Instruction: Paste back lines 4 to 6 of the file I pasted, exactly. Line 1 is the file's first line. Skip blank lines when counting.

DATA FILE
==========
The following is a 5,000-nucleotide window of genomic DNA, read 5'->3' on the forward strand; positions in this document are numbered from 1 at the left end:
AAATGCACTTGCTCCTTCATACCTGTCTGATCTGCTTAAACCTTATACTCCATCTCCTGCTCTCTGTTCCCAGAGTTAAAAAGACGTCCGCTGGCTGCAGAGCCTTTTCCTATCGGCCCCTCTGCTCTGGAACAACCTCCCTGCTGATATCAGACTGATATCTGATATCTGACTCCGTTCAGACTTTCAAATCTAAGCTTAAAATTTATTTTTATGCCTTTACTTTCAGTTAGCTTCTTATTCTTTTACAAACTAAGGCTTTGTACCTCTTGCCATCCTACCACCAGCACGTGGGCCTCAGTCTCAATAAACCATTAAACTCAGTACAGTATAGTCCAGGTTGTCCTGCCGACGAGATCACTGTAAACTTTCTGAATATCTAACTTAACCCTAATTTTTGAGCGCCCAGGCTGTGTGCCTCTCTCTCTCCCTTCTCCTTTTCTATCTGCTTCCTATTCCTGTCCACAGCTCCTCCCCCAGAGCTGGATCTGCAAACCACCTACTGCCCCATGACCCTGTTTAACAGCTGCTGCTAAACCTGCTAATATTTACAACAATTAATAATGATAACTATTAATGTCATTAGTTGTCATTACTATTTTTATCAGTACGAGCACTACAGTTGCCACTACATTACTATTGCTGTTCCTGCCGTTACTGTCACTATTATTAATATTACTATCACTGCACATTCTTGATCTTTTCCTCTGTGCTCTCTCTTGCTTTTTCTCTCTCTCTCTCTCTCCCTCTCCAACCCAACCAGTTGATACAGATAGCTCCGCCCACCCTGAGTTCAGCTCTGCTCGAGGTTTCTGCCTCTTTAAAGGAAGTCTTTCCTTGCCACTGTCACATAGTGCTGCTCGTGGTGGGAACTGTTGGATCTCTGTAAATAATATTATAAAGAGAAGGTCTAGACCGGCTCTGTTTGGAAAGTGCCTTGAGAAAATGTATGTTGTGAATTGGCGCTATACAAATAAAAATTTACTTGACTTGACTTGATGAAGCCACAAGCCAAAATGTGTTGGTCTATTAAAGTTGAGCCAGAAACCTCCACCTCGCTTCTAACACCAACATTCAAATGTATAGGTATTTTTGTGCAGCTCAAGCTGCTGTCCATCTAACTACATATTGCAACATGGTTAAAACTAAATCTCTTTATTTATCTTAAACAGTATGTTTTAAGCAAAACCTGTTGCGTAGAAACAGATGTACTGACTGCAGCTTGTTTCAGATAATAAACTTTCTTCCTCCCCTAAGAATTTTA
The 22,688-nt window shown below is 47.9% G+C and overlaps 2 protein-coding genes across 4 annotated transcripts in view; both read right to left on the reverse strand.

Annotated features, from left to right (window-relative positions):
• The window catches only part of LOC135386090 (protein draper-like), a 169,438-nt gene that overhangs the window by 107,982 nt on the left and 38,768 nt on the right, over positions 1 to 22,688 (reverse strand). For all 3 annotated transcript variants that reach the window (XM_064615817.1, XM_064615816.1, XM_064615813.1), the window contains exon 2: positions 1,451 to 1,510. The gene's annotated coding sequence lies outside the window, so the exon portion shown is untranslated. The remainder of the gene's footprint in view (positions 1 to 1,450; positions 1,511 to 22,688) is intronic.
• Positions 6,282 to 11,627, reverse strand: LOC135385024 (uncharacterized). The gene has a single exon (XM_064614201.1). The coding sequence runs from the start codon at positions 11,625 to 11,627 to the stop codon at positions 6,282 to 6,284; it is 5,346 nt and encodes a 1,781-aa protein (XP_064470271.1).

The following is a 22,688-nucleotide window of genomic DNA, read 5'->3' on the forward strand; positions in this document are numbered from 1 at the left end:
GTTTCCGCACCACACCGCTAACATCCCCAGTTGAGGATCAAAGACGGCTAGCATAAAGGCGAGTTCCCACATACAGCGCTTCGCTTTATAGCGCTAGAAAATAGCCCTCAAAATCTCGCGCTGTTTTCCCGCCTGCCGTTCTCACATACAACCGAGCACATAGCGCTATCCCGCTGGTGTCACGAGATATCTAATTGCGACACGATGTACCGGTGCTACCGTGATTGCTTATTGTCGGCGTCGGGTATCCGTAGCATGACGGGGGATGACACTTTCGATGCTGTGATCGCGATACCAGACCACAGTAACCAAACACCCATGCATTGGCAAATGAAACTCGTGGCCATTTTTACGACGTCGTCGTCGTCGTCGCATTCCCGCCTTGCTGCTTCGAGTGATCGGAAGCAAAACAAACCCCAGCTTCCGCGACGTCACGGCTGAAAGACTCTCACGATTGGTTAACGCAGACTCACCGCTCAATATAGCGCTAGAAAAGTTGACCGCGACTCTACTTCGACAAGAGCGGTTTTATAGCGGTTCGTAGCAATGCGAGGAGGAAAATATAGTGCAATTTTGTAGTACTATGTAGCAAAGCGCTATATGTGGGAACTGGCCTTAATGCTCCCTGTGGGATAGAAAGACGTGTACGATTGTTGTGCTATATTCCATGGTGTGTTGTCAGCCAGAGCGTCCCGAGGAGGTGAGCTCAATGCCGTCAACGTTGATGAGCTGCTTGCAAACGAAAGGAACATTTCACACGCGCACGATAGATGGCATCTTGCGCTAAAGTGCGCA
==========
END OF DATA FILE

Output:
Annotated features, from left to right (window-relative positions):
• The window catches only part of LOC135386090 (protein draper-like), a 169,438-nt gene that overhangs the window by 107,982 nt on the left and 38,768 nt on the right, over positions 1 to 22,688 (reverse strand). For all 3 annotated transcript variants that reach the window (XM_064615817.1, XM_064615816.1, XM_064615813.1), the window contains exon 2: positions 1,451 to 1,510. The gene's annotated coding sequence lies outside the window, so the exon portion shown is untranslated. The remainder of the gene's footprint in view (positions 1 to 1,450; positions 1,511 to 22,688) is intronic.
• Positions 6,282 to 11,627, reverse strand: LOC135385024 (uncharacterized). The gene has a single exon (XM_064614201.1). The coding sequence runs from the start codon at positions 11,625 to 11,627 to the stop codon at positions 6,282 to 6,284; it is 5,346 nt and encodes a 1,781-aa protein (XP_064470271.1).